Lumasiran may reduce urinary oxalate excretion, which causes progressive kidney failure in patients with primary hyperoxaluria type 1 (PH1), according to a study in the New England Journal of Medicine.

The multinational, randomized, double-blind, placebo-controlled trial assigned patients aged 6 years and older with PH1 in a 2:1 ratio to receive either the investigational RNA interference agent lumasiran or placebo subcutaneously for 6 months. Afterward, all patients received lumasiran for up to 54 months.

The primary end point was the percent change from baseline to 6 months in 24-hour urinary oxalate excretion corrected for body-surface area, which was estimated as the mean percent change from baseline to months 3 to 6. Secondary end points included the percent change in the plasma oxalate levels from baseline to 6 months and the percentage of patients who had 24-hour urinary oxalate excretion no higher than 1.5 times the upper limit of the normal range at 6 months.


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A total of 39 patients from 16 sites in 8 countries were randomly assigned to receive lumasiran (26 patients) or placebo (13 patients) from January 2019 through May 2019, and 38 completed the double-blind period. Overall, participants’ median age was 14 years (range, 6-60 years; 33% women; 77% White), and the mean baseline 24-hour urinary oxalate excretion was 1.82 mmol/24 hr/1.73 m2.

Patients who received lumasiran had a rapid and sustained decrease in 24-hour urinary oxalate excretion, with observed decreases at 1 month and steady state reached by the end of the loading-dose phase. The least-squares mean difference (lumasiran minus placebo) in the percent change in 24-hour urinary oxalate excretion from baseline to 6 months was −53.5 percentage points (95% CI, −62.3 to −44.8; P <.001). The least-squares mean percent change from baseline was −65.4% in the lumasiran group compared with −11.8% in the placebo group.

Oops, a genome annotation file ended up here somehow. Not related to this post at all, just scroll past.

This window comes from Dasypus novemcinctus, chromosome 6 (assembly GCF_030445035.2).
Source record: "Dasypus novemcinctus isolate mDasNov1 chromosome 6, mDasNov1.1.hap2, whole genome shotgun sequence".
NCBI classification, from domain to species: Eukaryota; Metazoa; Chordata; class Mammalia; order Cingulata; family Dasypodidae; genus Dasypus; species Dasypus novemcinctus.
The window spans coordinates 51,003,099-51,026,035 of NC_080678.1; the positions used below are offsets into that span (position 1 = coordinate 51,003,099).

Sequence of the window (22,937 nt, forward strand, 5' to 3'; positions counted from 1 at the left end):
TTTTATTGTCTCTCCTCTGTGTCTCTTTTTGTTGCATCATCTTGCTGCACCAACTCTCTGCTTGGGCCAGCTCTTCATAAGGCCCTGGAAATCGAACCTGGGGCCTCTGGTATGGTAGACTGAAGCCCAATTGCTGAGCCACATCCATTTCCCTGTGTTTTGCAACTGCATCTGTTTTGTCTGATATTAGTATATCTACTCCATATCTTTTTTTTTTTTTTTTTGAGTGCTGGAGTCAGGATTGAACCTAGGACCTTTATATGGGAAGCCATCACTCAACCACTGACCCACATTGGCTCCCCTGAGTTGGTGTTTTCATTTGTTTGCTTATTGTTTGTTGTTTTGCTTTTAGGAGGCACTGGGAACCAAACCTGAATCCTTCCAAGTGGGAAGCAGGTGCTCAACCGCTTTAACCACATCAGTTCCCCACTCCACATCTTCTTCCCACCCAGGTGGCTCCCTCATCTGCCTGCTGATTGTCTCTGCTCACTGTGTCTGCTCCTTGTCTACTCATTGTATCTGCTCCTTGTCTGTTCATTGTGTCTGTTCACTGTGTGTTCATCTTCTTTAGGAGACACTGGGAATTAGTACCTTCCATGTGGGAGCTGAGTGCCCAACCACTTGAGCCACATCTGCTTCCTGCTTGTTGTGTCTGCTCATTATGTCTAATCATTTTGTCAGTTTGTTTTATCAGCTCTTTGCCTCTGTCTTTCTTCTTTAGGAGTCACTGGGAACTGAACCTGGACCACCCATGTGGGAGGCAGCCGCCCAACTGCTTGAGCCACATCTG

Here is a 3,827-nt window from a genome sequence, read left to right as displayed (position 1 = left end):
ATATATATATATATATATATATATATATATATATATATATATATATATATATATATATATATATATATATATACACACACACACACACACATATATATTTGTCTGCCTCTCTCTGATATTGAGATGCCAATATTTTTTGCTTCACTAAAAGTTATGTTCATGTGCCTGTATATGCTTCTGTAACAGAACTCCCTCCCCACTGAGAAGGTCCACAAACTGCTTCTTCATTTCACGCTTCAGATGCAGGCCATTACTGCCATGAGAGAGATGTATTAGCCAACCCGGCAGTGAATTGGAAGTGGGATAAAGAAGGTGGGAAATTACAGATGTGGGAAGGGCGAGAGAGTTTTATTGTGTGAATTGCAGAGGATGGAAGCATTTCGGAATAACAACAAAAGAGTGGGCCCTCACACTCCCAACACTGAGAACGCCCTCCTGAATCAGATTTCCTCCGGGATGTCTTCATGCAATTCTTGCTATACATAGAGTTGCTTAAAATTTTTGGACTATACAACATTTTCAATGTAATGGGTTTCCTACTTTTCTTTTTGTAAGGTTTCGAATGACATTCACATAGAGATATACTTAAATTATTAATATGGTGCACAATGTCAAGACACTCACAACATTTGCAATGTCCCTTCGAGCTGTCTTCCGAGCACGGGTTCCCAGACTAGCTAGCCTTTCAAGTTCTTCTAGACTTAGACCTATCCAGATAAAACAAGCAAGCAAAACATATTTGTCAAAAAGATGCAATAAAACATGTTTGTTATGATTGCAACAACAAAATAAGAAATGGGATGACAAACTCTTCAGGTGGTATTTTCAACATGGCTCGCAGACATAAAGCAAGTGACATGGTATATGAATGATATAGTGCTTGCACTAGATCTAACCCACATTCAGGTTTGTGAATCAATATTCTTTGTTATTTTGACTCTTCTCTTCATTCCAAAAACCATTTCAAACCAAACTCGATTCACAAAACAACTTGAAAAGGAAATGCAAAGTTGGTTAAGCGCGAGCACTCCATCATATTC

The researchers noted lumasiran treatment also led to significant improvements in all secondary end points that were tested hierarchically.

At 6 months, 84% of patients who received lumasiran had 24-hour urinary oxalate levels no higher than 1.5 times the upper limit of the normal range, compared with 0% of patients who received placebo (P <.001).

Of the 33 patients who had a baseline plasma oxalate level of at least 1.5 times the lower limit of quantitation, the least-squares mean difference in the percent change in the plasma oxalate levels from baseline to 6 months was −39.5 percentage points (95% CI, −50.1 to −28.9; P <.001).

Overall, 85% of patients who received lumasiran and 69% of those who received placebo reported adverse events, which included injection-site reactions, headache, rhinitis, and upper respiratory infection. All events were mild or moderate in severity.

The investigators noted a limitation to their findings, as patients aged less than 6 years and those with an estimated glomerular filtration rate of less than 30 mL/min/1.73 m2 were excluded.

“This phase 3 trial showed that lumasiran led to substantial reductions in urinary and plasma levels of oxalate, the disease-causing metabolite in PH1, with urinary oxalate levels in most patients reaching the normal or near-normal range,” the study authors commented.

Disclosures: This research was supported by Alnylam Pharmaceuticals. Some of the study authors reported affiliations with pharmaceutical companies. Please see the original reference for a full list of disclosures.

Reference

Garrelfs SF, Frishberg Y, Hulton SA, et al. Lumasiran, an RNAi therapeutic for primary hyperoxaluria type 1. N Engl J Med. 2021;384(13):1216-1226. doi: 10.1056/NEJMoa2021712